This column is not an example of “concern trolling,” where someone not on your side pretends to care about your team’s welfare out of their concern for the greater good. The Democratic Party’s lurches to the left are dangerous, and will only be stopped by their own self-destruction. If you openly embrace socialism, a philosophy which has in its various real-world forms murdered or starved more than 100 million souls and impoverished and denied civil rights to hundreds of millions more, you are the enemy of life and liberty. (And please, spare us all the nonsense about the “differences” between “democratic socialism” and “socialism socialism” – it all comes to the same end where government bureaucrats control the means of production in the name of “The People” while the actual People see less and less of the fruits of their labors and more and more government control over their lives. They’re turning up the heat on the crab pot just a little slower, is all, but it will reach the same temperature soon enough.) So I am perfectly happy to watch the various Democratic circular firing squads begin to fill their magazines with rounds for as long as socialists threaten to seize any real power within that party.

No, I’m more concerned that it will not fail spectacularly enough to finally rid ourselves of the presidential preference caucusing before Republicans are stuck with it again in 2024. Because if widespread participation is your goal, and it’s a good one, then no caucus can take the place of a primary. And certainly it can’t compete with the integrity of an ordinary primary election.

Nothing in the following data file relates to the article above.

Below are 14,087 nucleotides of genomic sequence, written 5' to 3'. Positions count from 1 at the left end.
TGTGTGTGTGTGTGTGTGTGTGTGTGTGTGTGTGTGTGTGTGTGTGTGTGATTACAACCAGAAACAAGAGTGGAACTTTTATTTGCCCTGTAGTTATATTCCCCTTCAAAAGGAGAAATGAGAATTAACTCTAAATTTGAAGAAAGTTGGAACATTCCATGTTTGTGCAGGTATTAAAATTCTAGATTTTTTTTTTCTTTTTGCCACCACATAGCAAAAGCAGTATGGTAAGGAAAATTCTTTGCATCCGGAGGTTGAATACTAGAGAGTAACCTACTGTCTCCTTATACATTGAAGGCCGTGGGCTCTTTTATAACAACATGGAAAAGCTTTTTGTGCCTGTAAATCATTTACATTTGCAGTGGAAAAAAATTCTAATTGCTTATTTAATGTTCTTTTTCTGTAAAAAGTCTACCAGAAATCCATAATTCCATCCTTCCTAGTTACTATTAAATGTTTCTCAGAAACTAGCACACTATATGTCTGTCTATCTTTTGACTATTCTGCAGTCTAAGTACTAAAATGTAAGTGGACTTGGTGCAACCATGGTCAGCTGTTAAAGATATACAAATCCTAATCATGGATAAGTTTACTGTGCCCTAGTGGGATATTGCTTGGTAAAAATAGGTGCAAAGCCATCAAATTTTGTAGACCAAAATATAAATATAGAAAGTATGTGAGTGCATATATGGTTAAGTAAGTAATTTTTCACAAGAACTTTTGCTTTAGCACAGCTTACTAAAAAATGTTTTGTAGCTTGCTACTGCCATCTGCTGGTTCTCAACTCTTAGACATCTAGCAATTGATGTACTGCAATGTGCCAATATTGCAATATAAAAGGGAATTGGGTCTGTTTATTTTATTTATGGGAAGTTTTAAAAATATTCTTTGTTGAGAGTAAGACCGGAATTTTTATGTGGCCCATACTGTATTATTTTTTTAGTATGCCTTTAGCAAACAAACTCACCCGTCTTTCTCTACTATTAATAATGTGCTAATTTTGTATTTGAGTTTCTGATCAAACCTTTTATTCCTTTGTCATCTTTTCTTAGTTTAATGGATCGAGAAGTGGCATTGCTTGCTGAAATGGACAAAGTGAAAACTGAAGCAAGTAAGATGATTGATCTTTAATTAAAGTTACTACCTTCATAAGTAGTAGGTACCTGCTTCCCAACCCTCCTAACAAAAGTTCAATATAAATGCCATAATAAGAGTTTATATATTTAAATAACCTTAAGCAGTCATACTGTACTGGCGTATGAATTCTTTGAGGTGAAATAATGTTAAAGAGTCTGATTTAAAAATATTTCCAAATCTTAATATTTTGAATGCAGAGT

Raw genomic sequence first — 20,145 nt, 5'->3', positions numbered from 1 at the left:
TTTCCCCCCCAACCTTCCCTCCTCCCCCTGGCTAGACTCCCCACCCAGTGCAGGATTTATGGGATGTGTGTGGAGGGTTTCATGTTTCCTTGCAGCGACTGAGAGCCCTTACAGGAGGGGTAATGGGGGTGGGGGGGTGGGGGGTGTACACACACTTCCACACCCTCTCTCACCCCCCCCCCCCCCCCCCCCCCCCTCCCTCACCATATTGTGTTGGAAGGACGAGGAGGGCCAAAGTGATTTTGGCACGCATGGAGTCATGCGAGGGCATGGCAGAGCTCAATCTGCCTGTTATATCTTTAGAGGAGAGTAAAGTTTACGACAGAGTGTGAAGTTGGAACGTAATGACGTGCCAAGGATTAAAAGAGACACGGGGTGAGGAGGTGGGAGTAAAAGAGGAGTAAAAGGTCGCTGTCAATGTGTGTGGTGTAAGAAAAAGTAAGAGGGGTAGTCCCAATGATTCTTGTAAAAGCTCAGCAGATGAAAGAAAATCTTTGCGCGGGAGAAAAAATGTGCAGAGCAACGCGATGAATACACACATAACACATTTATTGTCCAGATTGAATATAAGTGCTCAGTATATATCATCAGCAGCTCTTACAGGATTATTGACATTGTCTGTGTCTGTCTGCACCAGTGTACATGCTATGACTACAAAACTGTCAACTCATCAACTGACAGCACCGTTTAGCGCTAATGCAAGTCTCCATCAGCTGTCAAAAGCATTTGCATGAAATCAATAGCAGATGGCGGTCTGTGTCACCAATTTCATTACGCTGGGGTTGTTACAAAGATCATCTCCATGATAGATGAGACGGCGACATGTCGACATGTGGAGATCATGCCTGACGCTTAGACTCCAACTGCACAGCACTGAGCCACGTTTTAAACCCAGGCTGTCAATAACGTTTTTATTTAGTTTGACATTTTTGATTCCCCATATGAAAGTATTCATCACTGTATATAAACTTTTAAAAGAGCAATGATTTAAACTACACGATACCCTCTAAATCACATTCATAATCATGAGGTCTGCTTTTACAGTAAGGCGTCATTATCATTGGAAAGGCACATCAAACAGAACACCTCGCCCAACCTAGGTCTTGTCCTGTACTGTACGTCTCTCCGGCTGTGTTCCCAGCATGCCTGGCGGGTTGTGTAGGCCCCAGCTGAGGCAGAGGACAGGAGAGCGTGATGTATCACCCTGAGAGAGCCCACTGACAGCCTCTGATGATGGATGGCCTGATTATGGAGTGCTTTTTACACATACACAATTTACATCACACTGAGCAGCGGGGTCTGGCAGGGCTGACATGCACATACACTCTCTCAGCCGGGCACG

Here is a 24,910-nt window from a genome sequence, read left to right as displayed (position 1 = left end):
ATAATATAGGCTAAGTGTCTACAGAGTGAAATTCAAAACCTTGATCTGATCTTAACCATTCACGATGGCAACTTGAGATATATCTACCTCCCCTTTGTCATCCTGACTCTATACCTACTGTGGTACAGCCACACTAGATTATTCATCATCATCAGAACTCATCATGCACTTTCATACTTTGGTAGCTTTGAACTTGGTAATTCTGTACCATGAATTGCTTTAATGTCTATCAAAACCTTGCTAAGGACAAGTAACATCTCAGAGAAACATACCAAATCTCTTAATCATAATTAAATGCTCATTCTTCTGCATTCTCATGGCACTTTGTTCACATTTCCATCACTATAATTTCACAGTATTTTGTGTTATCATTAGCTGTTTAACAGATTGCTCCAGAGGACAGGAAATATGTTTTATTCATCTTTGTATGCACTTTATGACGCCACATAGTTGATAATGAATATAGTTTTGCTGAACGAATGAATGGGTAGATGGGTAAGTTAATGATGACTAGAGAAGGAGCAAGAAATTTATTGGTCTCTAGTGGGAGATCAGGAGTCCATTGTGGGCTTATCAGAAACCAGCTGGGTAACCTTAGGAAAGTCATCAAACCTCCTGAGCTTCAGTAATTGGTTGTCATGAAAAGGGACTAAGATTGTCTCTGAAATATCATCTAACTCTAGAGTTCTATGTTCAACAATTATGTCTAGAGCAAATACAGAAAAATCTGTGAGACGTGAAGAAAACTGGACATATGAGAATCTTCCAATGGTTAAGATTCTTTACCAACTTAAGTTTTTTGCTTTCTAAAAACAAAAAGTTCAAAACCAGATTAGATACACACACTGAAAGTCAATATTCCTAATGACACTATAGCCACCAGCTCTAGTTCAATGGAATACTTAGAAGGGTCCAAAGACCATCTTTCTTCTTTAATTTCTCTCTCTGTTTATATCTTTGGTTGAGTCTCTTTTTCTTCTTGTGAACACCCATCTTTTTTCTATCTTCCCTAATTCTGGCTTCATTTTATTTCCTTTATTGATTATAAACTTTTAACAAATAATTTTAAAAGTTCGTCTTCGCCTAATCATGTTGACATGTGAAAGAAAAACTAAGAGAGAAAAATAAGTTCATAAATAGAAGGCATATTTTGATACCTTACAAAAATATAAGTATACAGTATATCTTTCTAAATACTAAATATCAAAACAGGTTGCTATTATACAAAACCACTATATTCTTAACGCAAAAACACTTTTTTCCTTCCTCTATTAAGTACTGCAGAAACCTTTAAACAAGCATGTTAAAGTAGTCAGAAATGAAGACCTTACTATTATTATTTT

This presidential race reminds me of another one, not too long ago, where the incumbent politician was so polarizing and deeply unpopular that everyone was sure he would lose. The opposition party had dozens of candidates pandering to the most radical fringe of its base, in the firm belief that the incumbent was so terrible that anyone could beat him, and so you might as well go for partisan broke. Those dozens spent primary season tearing each other to pieces, exposing and exacerbating rifts in the longstanding coalition that kept their party together. The incumbent did his own maneuvering to attempt to choose his opponent. When the incumbent won, his opponents were too consumed with recriminations and burned bridges to effectively rebuild their own former power, and the incumbent’s party 10 years later controls nearly every level of his state’s government power.

It’s no wonder, then, that Donald Trump and Harry Reid seem to share a mutual respect.

More and more Nevadans are opting out of either party, and it’s hard to blame them. But the result is that those who remain are ever more radical, and it’s those radicals who will increasingly – and detrimentally – shape the political outcomes we’ll all be stuck with. It’s time to ditch the caucuses as unrepresentative of Nevadans as a whole, and far more trouble than they’re worth.


Orrin Johnson has been writing and commenting on Nevada and national politics since 2007. He started with an independent blog, First Principles, and was a regular columnist for the Reno Gazette-Journal from 2015-2016. By day, he is a criminal defense attorney in Reno. Follow him on Twitter @orrinjohnson, or contact him at [email protected]